Kerrie Peterson Case Study

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Case summary
Following the infiltration of recession, the Access profits have been falling. The company chief executive officer convenes a meeting where it is decided that all managers should cut operations costs in their respective departments. Kerrie Peterson, a general manager for the corporate lending business, is confident that his unit can realize 15% cost reduction goal. She, however, finds it a hard bone to crack getting her senior management team to find the feasibility of the goal. Kerrie as noted previously by CEO, is bright in identifying opportunities in the market and strategizing to take advantage of such opportunities. She, however, lacks experience. Effecting changes to realize the goal although proves to be an uphill task
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There is bitterness among the members as exposed through the exchanges during the meeting. The change will also not be supported by the account managers as they think that the changes are to benefit the senior management at their own expense. Kerrie’s inexperience in leadership is also brought up as the redesign team findings highlight poor communication. All in all, means of achieving the 15% cost reduction goal are proposed to be reducing travel expenses and other discretionary expenses and redesigning how employees carry out their operations (to limit the low value adding activities). It is expected, that there is likely resistance from the workforce as the rumors have already started going around.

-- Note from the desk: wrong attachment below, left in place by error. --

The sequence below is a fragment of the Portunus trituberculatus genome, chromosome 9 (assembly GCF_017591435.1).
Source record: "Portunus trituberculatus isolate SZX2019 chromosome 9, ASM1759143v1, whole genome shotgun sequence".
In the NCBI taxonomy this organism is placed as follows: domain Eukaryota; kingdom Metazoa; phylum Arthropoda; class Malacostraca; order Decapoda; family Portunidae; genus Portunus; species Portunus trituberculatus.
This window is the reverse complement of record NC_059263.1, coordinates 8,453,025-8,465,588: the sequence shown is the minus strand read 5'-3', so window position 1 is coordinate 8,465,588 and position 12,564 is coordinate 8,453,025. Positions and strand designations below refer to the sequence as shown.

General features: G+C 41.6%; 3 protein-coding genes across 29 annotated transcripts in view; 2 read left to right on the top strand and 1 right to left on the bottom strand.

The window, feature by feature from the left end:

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Redesigned functions include analysis of customer accounts and recommending improvements, project leadership, well-prepared and updated visits to the customers. Sam points out that such change has the possibility of leading to high turnover in the workforce. A problem associated with these changes as noted by Sam is that the workforce is bound to resist them. From their interviews, the redesign team found that employees did not think that the change was for their good. Some comments implied that the employees were not fully informed and involved in the whole process; others indicated that such a move increased uncertainty while others suggested the move was to benefit the senior management.
To address this problem, Kerrie noted that she would need the assistance of senior management to help employees accept the change. As a means to reduce turnover, Kerrie directed

that all new job openings so that most of the reduction in personnel will result in normal attrition and internal

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